A report released Thursday by the California Workforce Development Board details how every industry affected by the state’s climate policy can incorporate equity into jobs.
After passing a major climate bill in 2017, the state legislature directed the California Labor and Workforce Development Agency, or LWDA, to produce a set of recommendations to support workers in the face of the climate crisis, according to Carol Zabin, director of the Green Economy Program at the UC Berkeley Labor Center and the report’s lead author. Zabin added that LWDA then contracted UC Berkeley to produce the report.
Titled “Putting California on the High Road: A Jobs and Climate Action Plan for 2030,” the report serves to highlight “a path forward for an economic recovery” while addressing economic equity, climate resilience and job quality, according to a press release.
The report puts forward a roadmap for jobs that are growing or changing in the face of the climate crisis. Two of its focuses involve ensuring that the state creates good jobs and that those jobs are accessible.
Zabin said the report examines industries particularly impacted by climate change — transportation and energy, for example — and details their varying conditions and job quality.
She provided the example of solar farms connected to grids, where workers are paid middle-class wages and are trained by a state-certified apprenticeship program, versus rooftop solar installation, which she called “a narrow job” in which workers receive limited training and benefits.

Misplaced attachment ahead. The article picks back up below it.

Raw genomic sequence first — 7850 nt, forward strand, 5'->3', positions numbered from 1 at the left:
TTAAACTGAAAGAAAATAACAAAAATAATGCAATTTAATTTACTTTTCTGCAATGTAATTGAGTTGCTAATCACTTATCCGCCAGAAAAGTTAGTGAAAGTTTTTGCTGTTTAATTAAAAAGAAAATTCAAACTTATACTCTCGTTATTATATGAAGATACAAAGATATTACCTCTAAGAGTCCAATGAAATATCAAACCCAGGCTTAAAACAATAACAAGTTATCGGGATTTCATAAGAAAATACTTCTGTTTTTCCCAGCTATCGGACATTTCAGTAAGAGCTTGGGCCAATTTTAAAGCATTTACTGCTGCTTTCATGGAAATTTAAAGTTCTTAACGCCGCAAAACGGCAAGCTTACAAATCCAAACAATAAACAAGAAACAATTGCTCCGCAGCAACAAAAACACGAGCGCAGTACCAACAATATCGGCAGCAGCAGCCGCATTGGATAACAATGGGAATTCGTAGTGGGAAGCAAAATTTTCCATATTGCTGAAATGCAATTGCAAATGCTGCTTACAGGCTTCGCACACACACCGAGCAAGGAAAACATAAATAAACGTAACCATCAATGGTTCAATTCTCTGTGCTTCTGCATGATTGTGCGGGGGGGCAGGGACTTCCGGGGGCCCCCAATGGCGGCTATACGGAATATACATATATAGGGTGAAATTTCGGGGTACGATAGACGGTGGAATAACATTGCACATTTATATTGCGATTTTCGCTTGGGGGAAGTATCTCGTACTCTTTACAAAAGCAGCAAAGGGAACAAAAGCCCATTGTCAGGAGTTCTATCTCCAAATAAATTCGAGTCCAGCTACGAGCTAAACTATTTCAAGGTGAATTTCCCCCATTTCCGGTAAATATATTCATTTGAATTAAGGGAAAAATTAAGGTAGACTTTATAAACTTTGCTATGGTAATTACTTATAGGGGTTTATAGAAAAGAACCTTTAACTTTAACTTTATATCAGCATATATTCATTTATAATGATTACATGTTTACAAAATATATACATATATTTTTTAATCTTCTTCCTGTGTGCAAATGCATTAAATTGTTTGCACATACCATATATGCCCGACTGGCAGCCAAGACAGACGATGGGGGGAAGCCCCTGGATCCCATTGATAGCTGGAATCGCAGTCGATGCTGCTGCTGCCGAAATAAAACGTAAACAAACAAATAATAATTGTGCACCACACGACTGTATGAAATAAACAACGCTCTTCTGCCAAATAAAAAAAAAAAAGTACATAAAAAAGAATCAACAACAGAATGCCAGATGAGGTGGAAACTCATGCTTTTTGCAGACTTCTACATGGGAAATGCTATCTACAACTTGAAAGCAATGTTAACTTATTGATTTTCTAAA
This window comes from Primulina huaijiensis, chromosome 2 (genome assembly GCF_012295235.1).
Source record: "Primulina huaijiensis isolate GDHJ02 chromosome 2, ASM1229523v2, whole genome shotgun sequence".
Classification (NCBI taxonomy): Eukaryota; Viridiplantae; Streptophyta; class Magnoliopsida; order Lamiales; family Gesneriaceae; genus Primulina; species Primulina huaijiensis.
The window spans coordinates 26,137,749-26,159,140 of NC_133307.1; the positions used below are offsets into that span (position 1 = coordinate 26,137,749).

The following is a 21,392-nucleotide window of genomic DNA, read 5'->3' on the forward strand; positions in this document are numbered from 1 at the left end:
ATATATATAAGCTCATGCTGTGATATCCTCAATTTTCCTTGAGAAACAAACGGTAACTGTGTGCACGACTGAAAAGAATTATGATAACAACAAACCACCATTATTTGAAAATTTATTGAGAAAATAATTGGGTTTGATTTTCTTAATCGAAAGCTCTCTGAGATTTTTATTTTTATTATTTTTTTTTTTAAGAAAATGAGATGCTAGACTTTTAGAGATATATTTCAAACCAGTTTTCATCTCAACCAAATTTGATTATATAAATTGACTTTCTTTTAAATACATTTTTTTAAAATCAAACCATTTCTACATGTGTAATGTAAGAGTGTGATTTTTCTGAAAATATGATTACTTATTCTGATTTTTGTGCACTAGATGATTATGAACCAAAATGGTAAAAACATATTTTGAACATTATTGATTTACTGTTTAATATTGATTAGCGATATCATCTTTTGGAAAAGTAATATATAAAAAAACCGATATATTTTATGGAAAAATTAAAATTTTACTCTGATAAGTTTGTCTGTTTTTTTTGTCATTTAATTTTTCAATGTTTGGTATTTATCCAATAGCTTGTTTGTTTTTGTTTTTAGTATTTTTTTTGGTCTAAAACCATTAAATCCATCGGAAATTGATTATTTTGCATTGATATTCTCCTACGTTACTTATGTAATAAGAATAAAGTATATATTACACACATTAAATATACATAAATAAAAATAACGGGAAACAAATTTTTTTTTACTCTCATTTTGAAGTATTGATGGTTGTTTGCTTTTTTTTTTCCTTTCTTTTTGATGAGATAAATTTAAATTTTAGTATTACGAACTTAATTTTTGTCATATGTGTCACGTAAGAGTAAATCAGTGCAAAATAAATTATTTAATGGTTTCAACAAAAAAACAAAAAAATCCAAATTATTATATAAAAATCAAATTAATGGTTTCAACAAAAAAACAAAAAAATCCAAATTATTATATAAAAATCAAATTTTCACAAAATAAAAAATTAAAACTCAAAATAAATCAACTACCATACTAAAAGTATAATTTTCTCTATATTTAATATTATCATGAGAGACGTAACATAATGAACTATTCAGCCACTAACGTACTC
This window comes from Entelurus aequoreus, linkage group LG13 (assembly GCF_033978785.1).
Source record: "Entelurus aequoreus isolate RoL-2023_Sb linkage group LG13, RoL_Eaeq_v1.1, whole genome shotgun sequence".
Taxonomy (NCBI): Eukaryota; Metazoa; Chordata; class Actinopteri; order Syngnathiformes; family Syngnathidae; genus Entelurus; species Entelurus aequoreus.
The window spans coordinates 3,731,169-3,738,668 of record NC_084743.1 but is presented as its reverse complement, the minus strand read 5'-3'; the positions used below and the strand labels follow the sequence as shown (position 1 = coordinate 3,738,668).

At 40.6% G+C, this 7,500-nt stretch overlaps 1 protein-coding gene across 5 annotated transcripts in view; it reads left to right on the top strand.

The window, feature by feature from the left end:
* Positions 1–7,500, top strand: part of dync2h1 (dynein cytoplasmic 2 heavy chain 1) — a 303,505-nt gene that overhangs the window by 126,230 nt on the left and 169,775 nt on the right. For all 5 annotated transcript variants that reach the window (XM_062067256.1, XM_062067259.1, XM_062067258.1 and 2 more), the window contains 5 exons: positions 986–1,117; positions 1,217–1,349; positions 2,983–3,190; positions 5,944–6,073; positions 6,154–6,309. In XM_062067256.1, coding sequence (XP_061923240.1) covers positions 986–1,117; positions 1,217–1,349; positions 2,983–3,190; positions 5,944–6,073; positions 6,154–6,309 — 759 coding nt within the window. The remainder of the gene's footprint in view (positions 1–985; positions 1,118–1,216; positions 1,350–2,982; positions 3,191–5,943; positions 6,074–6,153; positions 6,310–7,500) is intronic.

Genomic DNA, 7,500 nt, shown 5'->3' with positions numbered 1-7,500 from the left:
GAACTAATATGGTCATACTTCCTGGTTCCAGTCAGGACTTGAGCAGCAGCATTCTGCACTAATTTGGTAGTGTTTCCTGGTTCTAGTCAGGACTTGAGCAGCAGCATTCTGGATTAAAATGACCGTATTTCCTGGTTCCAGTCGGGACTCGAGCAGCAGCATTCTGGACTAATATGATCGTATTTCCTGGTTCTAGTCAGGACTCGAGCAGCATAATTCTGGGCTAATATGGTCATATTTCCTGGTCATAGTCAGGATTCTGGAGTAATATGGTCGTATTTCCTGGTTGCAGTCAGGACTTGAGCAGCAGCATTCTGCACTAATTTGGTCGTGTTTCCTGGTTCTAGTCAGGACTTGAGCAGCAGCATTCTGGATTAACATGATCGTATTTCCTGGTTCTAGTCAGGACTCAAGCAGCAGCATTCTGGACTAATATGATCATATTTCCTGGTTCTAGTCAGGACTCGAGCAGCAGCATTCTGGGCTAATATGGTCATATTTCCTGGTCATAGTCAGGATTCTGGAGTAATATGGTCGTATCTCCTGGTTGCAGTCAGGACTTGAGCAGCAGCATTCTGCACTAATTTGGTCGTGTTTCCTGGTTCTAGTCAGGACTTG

In particular, the report emphasizes pathways into good jobs for people from disadvantaged communities, Zabin said.
Finally, the report addresses possible job loss in industries tied to fossil fuels and explores how to aid both workers and employers as California transitions to a carbon-neutral economy, according to the press release.
“By showing that some climate policies have already led to increased access to good jobs – and by pointing the way towards improvements in other state climate efforts – the report puts to rest the false choice of ‘jobs v. environment’ and instead illustrates how we can have both,” the press release states.
Zabin said the report’s recommendations are important amid the COVID-19 pandemic, as the state is faced with a high recession and the challenge of how to rebuild.
According to Zabin, although there is no substitute for a big stimulus package for the economy, California can either proceed in a “clean, green” way that is more equitable or fall back on old patterns involving cutting corners on the environment and on workers.
“California has the most comprehensive portfolio of climate policies and programs, so it’s really important to add labor and equity elements to that, and this report shows the state how,” Zabin said.